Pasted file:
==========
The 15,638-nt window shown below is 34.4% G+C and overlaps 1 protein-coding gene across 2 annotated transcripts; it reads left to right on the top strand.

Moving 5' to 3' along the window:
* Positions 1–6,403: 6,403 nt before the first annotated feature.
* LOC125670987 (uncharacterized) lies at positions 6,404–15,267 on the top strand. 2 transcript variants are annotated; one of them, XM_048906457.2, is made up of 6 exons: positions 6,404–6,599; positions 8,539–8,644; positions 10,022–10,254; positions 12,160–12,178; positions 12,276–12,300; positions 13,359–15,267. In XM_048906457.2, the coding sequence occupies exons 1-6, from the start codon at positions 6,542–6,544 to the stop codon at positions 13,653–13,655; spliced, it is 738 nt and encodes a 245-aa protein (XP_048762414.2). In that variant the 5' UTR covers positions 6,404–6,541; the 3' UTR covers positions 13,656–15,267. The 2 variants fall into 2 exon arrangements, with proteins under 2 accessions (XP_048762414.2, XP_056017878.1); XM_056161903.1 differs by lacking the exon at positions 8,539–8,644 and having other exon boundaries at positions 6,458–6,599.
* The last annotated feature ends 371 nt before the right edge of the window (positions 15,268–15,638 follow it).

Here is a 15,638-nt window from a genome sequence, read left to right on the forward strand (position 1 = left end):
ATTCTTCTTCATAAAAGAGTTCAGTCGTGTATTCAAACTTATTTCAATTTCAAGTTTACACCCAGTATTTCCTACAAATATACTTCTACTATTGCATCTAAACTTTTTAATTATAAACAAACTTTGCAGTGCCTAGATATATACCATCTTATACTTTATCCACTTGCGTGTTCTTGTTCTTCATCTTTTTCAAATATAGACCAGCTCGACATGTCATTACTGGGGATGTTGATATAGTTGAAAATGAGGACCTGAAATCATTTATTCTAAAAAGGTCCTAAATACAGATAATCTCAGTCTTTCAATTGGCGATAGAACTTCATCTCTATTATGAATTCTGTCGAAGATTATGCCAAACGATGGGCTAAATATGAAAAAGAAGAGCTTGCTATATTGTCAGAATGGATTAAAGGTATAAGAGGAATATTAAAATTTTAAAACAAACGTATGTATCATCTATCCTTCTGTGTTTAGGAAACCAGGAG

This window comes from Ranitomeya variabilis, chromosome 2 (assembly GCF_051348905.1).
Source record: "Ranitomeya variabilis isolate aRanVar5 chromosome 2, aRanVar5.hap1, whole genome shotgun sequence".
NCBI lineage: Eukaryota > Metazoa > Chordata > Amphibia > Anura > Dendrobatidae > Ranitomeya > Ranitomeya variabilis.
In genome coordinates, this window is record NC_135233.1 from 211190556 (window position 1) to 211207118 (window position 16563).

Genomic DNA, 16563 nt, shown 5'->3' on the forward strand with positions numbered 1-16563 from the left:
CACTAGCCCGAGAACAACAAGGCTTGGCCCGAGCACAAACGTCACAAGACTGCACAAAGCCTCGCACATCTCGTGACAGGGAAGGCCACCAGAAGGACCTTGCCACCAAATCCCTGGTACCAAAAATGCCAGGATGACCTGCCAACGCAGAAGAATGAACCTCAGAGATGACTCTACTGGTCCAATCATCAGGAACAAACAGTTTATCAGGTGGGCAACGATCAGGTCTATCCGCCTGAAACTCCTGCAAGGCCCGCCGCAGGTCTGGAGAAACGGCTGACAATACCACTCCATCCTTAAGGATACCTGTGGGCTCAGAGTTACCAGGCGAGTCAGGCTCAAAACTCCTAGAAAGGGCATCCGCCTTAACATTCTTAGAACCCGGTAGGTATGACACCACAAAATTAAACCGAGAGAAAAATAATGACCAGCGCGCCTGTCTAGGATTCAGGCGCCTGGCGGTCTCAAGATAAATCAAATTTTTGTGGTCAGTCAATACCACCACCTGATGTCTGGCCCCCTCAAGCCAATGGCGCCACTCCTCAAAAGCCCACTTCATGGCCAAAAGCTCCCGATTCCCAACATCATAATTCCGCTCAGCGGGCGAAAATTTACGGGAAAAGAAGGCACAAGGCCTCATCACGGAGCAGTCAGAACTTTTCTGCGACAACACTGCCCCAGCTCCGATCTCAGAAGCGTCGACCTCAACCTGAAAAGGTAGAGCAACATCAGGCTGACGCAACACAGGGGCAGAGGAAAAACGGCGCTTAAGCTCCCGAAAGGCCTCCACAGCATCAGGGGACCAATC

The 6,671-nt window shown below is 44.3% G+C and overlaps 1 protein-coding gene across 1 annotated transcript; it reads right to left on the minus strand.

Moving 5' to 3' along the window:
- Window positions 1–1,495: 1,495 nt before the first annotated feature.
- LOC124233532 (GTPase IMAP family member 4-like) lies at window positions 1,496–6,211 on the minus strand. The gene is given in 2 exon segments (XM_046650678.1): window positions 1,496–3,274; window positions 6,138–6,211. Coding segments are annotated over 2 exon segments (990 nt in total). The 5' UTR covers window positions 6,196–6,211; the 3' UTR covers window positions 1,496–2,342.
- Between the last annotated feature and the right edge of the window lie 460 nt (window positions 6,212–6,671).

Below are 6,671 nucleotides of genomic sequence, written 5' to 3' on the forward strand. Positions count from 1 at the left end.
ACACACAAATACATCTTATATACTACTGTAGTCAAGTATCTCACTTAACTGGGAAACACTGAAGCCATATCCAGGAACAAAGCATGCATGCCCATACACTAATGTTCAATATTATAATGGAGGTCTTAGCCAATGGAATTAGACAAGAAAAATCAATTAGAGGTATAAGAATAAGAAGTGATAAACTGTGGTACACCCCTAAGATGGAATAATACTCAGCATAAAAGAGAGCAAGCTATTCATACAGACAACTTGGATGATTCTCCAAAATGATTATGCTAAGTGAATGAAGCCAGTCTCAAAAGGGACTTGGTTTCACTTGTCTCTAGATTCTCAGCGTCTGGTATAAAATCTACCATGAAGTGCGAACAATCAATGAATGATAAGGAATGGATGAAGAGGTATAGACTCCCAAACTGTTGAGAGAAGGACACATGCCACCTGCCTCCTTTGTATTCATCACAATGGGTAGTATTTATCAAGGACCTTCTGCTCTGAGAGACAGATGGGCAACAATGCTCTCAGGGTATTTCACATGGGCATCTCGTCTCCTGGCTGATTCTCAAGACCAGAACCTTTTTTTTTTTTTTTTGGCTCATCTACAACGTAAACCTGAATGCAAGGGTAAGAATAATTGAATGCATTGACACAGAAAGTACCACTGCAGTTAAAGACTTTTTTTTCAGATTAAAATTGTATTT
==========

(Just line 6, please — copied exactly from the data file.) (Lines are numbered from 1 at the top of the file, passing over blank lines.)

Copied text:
Here is a 15,638-nt window from a genome sequence, read left to right on the forward strand (position 1 = left end):